Thursday, 27 August 2009

Betfair for house prices

Those of you who have used Betfair will know it works by the users themselves betting both for and against events; 'backing' or 'laying' in the jargon. Betfair just holds the stakes and pays out when the results come.

The Economist reports that a housing derivative has been set up in the US that allows homeowners to hedge against house price movements; like Betfair, users bet on whether house prices will rise or fall. Optimists are matched to pessimists, and 'bets' are fully paid up front. Unlike Betfair, the 'betting slips' can be traded, giving the derivatives liquidity.

I'm not quite sure why I don't think this will work, I just don't think it will. Inventive, though.

2 comments:

Nick Drew said...

Just before it went bust, Enron was planning to establish a derivatives market in UK (commercial) property values, with regional basis-points

in order to have a 'physical' core to the business (which tends to be useful, if not strictly necessary, for a market-maker in a derivatives market) its opening gambit was going to be to buy Canary Wharf (sic) ...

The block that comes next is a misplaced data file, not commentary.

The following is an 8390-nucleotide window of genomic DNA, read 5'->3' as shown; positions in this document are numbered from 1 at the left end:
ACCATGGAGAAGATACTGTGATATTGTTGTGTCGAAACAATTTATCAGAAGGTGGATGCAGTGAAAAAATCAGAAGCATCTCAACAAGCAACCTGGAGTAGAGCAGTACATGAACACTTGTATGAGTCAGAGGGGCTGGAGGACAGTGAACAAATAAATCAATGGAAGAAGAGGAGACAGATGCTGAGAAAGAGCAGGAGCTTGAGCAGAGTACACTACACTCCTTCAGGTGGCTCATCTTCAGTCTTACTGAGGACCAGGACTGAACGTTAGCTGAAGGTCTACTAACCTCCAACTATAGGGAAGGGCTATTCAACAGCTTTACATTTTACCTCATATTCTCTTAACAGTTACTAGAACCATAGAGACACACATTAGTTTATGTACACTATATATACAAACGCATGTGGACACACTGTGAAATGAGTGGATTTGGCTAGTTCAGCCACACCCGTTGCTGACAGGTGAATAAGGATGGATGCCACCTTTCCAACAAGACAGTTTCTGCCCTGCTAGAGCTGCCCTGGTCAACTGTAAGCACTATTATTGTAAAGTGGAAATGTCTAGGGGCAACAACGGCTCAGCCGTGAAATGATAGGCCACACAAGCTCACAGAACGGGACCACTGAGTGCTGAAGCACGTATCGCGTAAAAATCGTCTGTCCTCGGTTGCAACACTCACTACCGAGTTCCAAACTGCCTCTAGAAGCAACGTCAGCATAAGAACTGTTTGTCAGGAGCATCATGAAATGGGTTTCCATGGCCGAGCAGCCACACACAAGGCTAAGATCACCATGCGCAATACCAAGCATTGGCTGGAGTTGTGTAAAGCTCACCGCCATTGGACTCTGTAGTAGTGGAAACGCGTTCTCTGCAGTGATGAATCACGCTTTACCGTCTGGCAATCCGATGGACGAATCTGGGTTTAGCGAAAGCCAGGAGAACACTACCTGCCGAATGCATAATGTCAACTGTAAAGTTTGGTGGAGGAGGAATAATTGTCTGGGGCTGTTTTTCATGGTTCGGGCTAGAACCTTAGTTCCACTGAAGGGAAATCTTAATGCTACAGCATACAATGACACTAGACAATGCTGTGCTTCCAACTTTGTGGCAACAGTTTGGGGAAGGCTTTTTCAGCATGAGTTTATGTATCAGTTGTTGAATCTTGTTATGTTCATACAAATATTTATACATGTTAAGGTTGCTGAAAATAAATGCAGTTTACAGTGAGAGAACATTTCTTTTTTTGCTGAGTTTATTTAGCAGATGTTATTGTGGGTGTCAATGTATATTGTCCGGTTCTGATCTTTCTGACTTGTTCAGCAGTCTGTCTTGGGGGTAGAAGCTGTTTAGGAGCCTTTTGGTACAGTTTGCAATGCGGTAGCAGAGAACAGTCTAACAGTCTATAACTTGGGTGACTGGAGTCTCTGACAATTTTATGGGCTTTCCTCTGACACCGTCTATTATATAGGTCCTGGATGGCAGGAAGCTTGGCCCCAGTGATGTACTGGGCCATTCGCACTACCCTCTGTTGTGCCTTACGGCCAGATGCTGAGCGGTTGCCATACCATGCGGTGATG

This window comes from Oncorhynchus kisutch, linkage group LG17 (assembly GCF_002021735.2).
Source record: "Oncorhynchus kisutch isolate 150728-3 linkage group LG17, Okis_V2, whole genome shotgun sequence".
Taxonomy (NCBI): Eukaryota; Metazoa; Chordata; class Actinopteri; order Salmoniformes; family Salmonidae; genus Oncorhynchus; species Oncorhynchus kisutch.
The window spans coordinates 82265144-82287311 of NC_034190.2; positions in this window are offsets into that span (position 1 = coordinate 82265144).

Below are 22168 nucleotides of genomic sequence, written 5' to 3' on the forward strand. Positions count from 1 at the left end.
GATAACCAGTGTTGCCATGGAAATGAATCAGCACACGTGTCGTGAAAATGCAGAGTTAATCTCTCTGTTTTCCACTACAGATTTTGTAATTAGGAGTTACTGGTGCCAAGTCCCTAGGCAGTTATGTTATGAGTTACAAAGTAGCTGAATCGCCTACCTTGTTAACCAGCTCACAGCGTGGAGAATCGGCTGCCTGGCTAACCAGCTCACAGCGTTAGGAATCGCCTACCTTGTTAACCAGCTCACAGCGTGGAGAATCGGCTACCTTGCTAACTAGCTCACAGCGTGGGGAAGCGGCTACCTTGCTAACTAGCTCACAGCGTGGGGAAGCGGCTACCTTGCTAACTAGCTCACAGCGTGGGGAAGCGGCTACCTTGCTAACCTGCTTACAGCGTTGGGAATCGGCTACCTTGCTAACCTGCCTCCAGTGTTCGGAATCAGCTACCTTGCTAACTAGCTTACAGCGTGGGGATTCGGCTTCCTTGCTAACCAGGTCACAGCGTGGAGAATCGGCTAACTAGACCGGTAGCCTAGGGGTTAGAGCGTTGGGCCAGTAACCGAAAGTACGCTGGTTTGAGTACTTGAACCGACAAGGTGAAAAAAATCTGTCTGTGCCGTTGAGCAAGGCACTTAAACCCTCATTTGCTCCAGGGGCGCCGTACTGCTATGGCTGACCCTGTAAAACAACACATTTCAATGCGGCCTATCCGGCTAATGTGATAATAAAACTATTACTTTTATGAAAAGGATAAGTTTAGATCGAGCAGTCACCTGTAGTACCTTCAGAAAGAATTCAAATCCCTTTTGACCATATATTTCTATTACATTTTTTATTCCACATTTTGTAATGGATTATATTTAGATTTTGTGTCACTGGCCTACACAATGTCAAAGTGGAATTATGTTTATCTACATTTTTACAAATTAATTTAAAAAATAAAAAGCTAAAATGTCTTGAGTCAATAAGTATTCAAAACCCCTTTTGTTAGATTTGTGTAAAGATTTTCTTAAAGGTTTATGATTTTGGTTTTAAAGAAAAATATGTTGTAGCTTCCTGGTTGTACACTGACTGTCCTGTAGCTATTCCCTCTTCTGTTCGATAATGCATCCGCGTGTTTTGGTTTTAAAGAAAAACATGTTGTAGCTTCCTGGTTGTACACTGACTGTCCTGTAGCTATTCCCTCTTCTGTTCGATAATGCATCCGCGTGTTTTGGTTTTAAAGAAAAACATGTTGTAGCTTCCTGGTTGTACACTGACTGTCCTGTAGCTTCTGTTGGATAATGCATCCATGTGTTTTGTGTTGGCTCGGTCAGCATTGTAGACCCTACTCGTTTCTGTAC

happy days

in purely technical terms there is no reason why this shouldn't work - assuming the demand exists, and I rather imagine it doesn't

(PS this whole topic has been discussed at modest length some time ago on the rather good Labour & Capital blog - but they don't have a search facility & I can't easily give you a link to the thread)

cameron said...

It will work, as in, it will make the company who issues the derrivitive profit. Whether it will serve a wider economic purpose. I don't know.